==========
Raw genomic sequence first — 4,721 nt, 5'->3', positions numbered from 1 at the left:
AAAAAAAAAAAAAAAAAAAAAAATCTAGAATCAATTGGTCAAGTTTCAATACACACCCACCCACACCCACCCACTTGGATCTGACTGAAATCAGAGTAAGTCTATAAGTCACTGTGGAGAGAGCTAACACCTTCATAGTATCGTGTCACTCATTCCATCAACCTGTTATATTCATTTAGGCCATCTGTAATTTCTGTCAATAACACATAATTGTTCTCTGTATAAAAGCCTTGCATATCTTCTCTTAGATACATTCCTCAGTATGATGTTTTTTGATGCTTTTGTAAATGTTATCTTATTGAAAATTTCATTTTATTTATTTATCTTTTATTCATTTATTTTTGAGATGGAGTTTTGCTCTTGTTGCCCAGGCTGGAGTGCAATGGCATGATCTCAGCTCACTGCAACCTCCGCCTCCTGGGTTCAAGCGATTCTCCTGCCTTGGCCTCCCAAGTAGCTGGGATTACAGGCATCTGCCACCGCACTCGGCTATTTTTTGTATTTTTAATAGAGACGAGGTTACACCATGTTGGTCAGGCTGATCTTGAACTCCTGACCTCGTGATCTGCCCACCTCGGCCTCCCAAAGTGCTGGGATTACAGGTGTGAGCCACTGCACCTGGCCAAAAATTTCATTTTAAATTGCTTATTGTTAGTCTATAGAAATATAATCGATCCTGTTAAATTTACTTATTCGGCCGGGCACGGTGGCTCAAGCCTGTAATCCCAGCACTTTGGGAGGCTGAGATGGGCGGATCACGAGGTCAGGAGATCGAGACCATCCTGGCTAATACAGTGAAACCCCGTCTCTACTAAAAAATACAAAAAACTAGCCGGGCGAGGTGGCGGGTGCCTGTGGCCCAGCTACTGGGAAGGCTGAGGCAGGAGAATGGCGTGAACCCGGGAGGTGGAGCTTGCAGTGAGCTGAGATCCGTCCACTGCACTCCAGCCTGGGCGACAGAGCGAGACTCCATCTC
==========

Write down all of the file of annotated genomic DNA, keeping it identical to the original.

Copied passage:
Raw genomic sequence first — 4,721 nt, 5'->3', positions numbered from 1 at the left:
AAAAAAAAAAAAAAAAAAAAAAATCTAGAATCAATTGGTCAAGTTTCAATACACACCCACCCACACCCACCCACTTGGATCTGACTGAAATCAGAGTAAGTCTATAAGTCACTGTGGAGAGAGCTAACACCTTCATAGTATCGTGTCACTCATTCCATCAACCTGTTATATTCATTTAGGCCATCTGTAATTTCTGTCAATAACACATAATTGTTCTCTGTATAAAAGCCTTGCATATCTTCTCTTAGATACATTCCTCAGTATGATGTTTTTTGATGCTTTTGTAAATGTTATCTTATTGAAAATTTCATTTTATTTATTTATCTTTTATTCATTTATTTTTGAGATGGAGTTTTGCTCTTGTTGCCCAGGCTGGAGTGCAATGGCATGATCTCAGCTCACTGCAACCTCCGCCTCCTGGGTTCAAGCGATTCTCCTGCCTTGGCCTCCCAAGTAGCTGGGATTACAGGCATCTGCCACCGCACTCGGCTATTTTTTGTATTTTTAATAGAGACGAGGTTACACCATGTTGGTCAGGCTGATCTTGAACTCCTGACCTCGTGATCTGCCCACCTCGGCCTCCCAAAGTGCTGGGATTACAGGTGTGAGCCACTGCACCTGGCCAAAAATTTCATTTTAAATTGCTTATTGTTAGTCTATAGAAATATAATCGATCCTGTTAAATTTACTTATTCGGCCGGGCACGGTGGCTCAAGCCTGTAATCCCAGCACTTTGGGAGGCTGAGATGGGCGGATCACGAGGTCAGGAGATCGAGACCATCCTGGCTAATACAGTGAAACCCCGTCTCTACTAAAAAATACAAAAAACTAGCCGGGCGAGGTGGCGGGTGCCTGTGGCCCAGCTACTGGGAAGGCTGAGGCAGGAGAATGGCGTGAACCCGGGAGGTGGAGCTTGCAGTGAGCTGAGATCCGTCCACTGCACTCCAGCCTGGGCGACAGAGCGAGACTCCATCTC